Freedom, War, and the Birth of a Daughter from the Sun
Our house was called pothikabash: a haven for travellers. It was in Monipuri Para. The year was 1971; the month was March. I was nine months pregnant. My first daughter was on her way after three years of marriage.
Nineteen Seventy One
My husband, once active in politics, was still connected. Our family waited for him to come home at the end of the day. . “The country is on the brink of a war,” he whispered. The brutal Pakistani regime had tyrannised the Bengalis.
The 25th March was the night of darkness. But I think the sun rose on Bangladesh for first time that following morning.
There was a curfew and the night rattled with gunfire. Families huddled together in one room wanting to face their fate together. We dare not even look over the fence into a neighbour’s house; everyone was terrified. We knew the Pakistani General could finish us all. And we all knew what was coming: war
At dawn the roads were filled with a human sea; people flooded out the city. We didn’t know where we were going, we just knew we were in danger and had to leave.
That morning is still burned in my memory. Photographs and films have captured those events. But I wonder if today’s generation can understand what those images mean. Can they believe that our freedom was won amid a sea of blood?
I was about to have a child but I didn’t know where my own mother had gone. Today everyone has a phone in their hand but back then I had no way of reaching my brothers and sisters. I was worried about my family. But I knew they were worried about me because I was carrying a child in the middle of a war.
My family and neighbours fled. My brother-in-law was a government official; he arranged a car so that we could escape. Ten of us left for a relative’s house in Old Dhaka. We thought it would be safer there. Our own house was next to the Parliament building. It was still under construction but was now surrounded by soldiers and tanks.
It was a struggle to find safety. I knew my baby was due. After two nights we left Old Dhaka hoping to reach the house of my husband’s uncle in Kapasia. We couldn’t get there because we thought the roads were controlled by the Pakistani army; who knows what they would have done if we had been stopped.
We drove towards Narayunpur in Gazipur but after a long drive we turned around and drove to Narsingdi on the outskirts of Dhaka. In the end we went past Narsingdi town and wound up in Dhanua, a remote village in Shibpur.
We found safety in the house of the village head. We knew him; his eldest son had been our neighbor in Dhaka before the war. Although we were not related by blood we were tied closely. For many years I had studied with the family’s eldest daughter. So the moment we arrived the lady of the house held me in her arms: “I will treat you as if you were my own. And this will be your daughter’s house.” People come together in difficult times.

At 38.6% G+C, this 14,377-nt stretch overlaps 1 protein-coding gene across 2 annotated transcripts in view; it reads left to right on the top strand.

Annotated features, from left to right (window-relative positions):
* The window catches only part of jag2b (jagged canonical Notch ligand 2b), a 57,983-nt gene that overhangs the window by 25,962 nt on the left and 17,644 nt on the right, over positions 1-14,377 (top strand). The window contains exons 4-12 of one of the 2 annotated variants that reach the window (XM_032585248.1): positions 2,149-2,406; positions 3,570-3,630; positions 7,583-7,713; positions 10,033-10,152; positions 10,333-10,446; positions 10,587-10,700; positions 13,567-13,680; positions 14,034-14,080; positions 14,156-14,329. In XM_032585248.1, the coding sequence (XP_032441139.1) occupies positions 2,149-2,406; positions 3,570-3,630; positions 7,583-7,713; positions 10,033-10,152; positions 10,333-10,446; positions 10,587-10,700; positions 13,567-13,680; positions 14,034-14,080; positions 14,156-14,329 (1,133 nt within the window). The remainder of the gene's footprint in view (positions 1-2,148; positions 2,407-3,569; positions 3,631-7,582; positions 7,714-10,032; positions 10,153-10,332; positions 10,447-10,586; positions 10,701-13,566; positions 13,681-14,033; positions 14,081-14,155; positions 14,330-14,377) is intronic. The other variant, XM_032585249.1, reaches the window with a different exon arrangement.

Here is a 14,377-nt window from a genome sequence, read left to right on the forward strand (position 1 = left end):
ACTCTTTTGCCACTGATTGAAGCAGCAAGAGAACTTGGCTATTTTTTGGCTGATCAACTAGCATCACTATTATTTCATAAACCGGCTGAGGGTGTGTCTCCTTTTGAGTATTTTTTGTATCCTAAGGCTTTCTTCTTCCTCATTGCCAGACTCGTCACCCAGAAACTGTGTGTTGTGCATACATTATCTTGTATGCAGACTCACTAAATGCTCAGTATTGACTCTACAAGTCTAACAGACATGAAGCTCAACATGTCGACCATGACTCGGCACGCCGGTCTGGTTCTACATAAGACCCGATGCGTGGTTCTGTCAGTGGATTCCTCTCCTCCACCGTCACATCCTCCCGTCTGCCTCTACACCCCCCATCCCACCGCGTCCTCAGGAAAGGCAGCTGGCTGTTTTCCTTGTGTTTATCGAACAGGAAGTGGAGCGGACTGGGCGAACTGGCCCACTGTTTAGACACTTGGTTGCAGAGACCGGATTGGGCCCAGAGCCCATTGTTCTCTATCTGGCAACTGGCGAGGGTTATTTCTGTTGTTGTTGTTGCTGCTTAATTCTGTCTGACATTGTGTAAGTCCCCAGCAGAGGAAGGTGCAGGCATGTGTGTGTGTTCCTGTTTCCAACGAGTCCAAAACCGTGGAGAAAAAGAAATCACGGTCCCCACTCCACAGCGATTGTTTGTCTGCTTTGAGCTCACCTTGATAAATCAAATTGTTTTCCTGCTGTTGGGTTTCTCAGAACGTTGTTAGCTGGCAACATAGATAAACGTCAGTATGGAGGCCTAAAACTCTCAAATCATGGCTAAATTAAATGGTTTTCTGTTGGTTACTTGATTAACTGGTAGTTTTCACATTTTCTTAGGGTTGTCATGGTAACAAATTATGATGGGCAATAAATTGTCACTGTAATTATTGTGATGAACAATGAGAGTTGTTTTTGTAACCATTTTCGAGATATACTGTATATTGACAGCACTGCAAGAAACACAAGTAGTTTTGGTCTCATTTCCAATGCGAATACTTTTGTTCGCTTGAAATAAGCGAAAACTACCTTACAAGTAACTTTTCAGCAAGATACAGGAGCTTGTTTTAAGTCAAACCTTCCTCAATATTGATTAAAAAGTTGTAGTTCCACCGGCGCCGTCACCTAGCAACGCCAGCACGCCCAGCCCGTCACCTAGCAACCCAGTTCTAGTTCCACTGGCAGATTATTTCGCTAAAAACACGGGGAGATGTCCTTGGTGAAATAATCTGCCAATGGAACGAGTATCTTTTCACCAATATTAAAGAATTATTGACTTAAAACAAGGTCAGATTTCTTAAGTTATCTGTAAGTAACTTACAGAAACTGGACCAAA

So this was Dhanua; the birthplace of Asad. Asad was a revolutionary student leader killed on 20th January by the Pakistanis in the uprising of 1969. Eleven days later in the early afternoon my first child was born next door to the house of this hero.
I had no medical care and a difficult labour. Nobody thought I would survive those six days. I was near death. But I brought the gift of a daughter to my husband’s family. She looked like a pink rose and she was my daughter from the sun.
My daughter was born in war against all odds. She’s a fighter and, to me, outshines the sun. My husband’s cousin, Mintu, was a freedom fighter. He was operating nearby. One night under the cover of darkness he came to see us. He saw my daughter and touched his pistol to her hand. “This is my gift to you: be brave and defend your country,” he said.
My child was born in the chaos of war. When she was nine months old the country gained its independence. It was the 16th December 1971. But until that day we lived in terror. I never forgot how I had to run for our lives when she was just four days old and hide in a graveyard. We were always afraid. Sometimes we would hide among jute bushes; sometimes in paddy fields.
When my daughter was just eleven days old we left Dhanua for Naryanpur and my husband was reunited with his family. But I hadn’t gotten proper medical care and there were some complications. I needed to see a doctor and I was desperate to see my own family. So three months after the birth we risked the journey to Dhaka.
This was the worst of the war. We seemed surrounded by people that had lost so much. Women cried out for their husbands and sons. Women were raped in front of their families. The innocent suffered the most in that war.
So that was our Liberation War. The country gained its independence on the 16th December 1971. But what a toll was taken on our people.
“We will never forget those heroes that brought freedom for us with a sea of blood. We will never forget you; never forget you.”
One reply on “The Sun’s Daughter”
Such a moving story, so beautifully written, and with a happy ending – new life. A new family member, an independent Bangladesh – both were struggles, but both were worth the pain.
Always fight for what you believe in, and believe in what you fight for. Nothing is impossible.
May the daughter from the sun shine forever!
The article reminded me of my father’s activities on the night of 21 February 1952, when he fought for Bangla to be the state language.